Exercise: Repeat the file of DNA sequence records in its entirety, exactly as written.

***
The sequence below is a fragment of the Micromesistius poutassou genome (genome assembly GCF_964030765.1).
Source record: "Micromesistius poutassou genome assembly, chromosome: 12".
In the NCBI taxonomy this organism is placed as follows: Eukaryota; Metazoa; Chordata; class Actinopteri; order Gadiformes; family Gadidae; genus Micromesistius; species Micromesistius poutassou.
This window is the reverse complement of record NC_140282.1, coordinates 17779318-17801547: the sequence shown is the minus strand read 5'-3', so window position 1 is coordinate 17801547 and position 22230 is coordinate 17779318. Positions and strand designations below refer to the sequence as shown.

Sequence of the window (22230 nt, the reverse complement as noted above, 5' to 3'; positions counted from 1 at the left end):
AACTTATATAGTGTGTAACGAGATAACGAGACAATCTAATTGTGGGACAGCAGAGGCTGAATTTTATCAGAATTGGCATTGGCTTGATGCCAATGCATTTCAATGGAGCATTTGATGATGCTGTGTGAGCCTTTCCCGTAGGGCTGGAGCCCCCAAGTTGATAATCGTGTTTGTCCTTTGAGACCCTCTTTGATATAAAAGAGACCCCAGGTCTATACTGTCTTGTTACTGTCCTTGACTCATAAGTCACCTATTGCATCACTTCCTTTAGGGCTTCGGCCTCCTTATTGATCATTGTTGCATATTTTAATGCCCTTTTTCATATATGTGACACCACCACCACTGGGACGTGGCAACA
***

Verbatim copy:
The sequence below is a fragment of the Micromesistius poutassou genome (genome assembly GCF_964030765.1).
Source record: "Micromesistius poutassou genome assembly, chromosome: 12".
In the NCBI taxonomy this organism is placed as follows: Eukaryota; Metazoa; Chordata; class Actinopteri; order Gadiformes; family Gadidae; genus Micromesistius; species Micromesistius poutassou.
This window is the reverse complement of record NC_140282.1, coordinates 17779318-17801547: the sequence shown is the minus strand read 5'-3', so window position 1 is coordinate 17801547 and position 22230 is coordinate 17779318. Positions and strand designations below refer to the sequence as shown.

Sequence of the window (22230 nt, the reverse complement as noted above, 5' to 3'; positions counted from 1 at the left end):
AACTTATATAGTGTGTAACGAGATAACGAGACAATCTAATTGTGGGACAGCAGAGGCTGAATTTTATCAGAATTGGCATTGGCTTGATGCCAATGCATTTCAATGGAGCATTTGATGATGCTGTGTGAGCCTTTCCCGTAGGGCTGGAGCCCCCAAGTTGATAATCGTGTTTGTCCTTTGAGACCCTCTTTGATATAAAAGAGACCCCAGGTCTATACTGTCTTGTTACTGTCCTTGACTCATAAGTCACCTATTGCATCACTTCCTTTAGGGCTTCGGCCTCCTTATTGATCATTGTTGCATATTTTAATGCCCTTTTTCATATATGTGACACCACCACCACTGGGACGTGGCAACA